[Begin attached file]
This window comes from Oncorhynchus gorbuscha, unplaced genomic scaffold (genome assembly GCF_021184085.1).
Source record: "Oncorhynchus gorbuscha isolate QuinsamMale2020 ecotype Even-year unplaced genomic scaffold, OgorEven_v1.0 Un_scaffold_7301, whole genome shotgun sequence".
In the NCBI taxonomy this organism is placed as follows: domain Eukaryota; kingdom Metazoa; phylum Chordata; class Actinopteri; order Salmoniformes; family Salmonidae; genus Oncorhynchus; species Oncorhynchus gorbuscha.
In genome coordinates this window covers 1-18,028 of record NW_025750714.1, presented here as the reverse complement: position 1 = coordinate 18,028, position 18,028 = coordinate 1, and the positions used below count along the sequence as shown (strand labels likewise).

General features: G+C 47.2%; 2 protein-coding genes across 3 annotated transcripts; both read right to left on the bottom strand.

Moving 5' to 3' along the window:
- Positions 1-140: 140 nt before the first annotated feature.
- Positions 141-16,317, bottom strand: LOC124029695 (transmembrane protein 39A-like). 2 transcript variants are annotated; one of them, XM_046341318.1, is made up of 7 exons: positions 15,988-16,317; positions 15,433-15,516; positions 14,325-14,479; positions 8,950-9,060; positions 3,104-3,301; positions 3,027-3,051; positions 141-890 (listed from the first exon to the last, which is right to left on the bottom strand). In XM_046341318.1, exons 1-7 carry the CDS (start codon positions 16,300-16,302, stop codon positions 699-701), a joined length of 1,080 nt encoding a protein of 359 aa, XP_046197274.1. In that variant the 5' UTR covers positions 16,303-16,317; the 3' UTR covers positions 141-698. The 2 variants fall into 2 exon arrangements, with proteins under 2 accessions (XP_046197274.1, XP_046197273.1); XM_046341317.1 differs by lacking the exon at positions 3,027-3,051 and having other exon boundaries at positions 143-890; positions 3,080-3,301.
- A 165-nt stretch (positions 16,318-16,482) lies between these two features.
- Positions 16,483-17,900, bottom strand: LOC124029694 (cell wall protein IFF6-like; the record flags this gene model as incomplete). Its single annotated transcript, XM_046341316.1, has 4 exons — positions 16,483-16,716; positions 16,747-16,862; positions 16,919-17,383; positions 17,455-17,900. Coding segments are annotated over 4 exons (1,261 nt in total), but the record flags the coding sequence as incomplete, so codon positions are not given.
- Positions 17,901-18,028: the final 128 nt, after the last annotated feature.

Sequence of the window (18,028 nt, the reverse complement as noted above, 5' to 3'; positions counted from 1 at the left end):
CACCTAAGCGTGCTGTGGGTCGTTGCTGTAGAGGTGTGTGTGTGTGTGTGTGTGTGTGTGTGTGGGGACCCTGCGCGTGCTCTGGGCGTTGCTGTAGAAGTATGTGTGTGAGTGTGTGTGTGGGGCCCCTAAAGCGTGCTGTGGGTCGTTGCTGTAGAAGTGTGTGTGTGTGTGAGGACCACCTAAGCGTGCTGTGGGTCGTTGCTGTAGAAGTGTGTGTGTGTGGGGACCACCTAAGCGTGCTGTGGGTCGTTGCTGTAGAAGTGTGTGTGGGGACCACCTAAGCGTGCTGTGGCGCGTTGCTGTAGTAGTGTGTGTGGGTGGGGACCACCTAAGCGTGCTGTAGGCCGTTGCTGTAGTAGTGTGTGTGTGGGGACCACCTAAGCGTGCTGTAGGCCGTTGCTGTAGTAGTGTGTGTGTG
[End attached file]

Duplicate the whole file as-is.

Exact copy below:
This window comes from Oncorhynchus gorbuscha, unplaced genomic scaffold (genome assembly GCF_021184085.1).
Source record: "Oncorhynchus gorbuscha isolate QuinsamMale2020 ecotype Even-year unplaced genomic scaffold, OgorEven_v1.0 Un_scaffold_7301, whole genome shotgun sequence".
In the NCBI taxonomy this organism is placed as follows: domain Eukaryota; kingdom Metazoa; phylum Chordata; class Actinopteri; order Salmoniformes; family Salmonidae; genus Oncorhynchus; species Oncorhynchus gorbuscha.
In genome coordinates this window covers 1-18,028 of record NW_025750714.1, presented here as the reverse complement: position 1 = coordinate 18,028, position 18,028 = coordinate 1, and the positions used below count along the sequence as shown (strand labels likewise).

General features: G+C 47.2%; 2 protein-coding genes across 3 annotated transcripts; both read right to left on the bottom strand.

Moving 5' to 3' along the window:
- Positions 1-140: 140 nt before the first annotated feature.
- Positions 141-16,317, bottom strand: LOC124029695 (transmembrane protein 39A-like). 2 transcript variants are annotated; one of them, XM_046341318.1, is made up of 7 exons: positions 15,988-16,317; positions 15,433-15,516; positions 14,325-14,479; positions 8,950-9,060; positions 3,104-3,301; positions 3,027-3,051; positions 141-890 (listed from the first exon to the last, which is right to left on the bottom strand). In XM_046341318.1, exons 1-7 carry the CDS (start codon positions 16,300-16,302, stop codon positions 699-701), a joined length of 1,080 nt encoding a protein of 359 aa, XP_046197274.1. In that variant the 5' UTR covers positions 16,303-16,317; the 3' UTR covers positions 141-698. The 2 variants fall into 2 exon arrangements, with proteins under 2 accessions (XP_046197274.1, XP_046197273.1); XM_046341317.1 differs by lacking the exon at positions 3,027-3,051 and having other exon boundaries at positions 143-890; positions 3,080-3,301.
- A 165-nt stretch (positions 16,318-16,482) lies between these two features.
- Positions 16,483-17,900, bottom strand: LOC124029694 (cell wall protein IFF6-like; the record flags this gene model as incomplete). Its single annotated transcript, XM_046341316.1, has 4 exons — positions 16,483-16,716; positions 16,747-16,862; positions 16,919-17,383; positions 17,455-17,900. Coding segments are annotated over 4 exons (1,261 nt in total), but the record flags the coding sequence as incomplete, so codon positions are not given.
- Positions 17,901-18,028: the final 128 nt, after the last annotated feature.

Sequence of the window (18,028 nt, the reverse complement as noted above, 5' to 3'; positions counted from 1 at the left end):
CACCTAAGCGTGCTGTGGGTCGTTGCTGTAGAGGTGTGTGTGTGTGTGTGTGTGTGTGTGTGTGGGGACCCTGCGCGTGCTCTGGGCGTTGCTGTAGAAGTATGTGTGTGAGTGTGTGTGTGGGGCCCCTAAAGCGTGCTGTGGGTCGTTGCTGTAGAAGTGTGTGTGTGTGTGAGGACCACCTAAGCGTGCTGTGGGTCGTTGCTGTAGAAGTGTGTGTGTGTGGGGACCACCTAAGCGTGCTGTGGGTCGTTGCTGTAGAAGTGTGTGTGGGGACCACCTAAGCGTGCTGTGGCGCGTTGCTGTAGTAGTGTGTGTGGGTGGGGACCACCTAAGCGTGCTGTAGGCCGTTGCTGTAGTAGTGTGTGTGTGGGGACCACCTAAGCGTGCTGTAGGCCGTTGCTGTAGTAGTGTGTGTGTG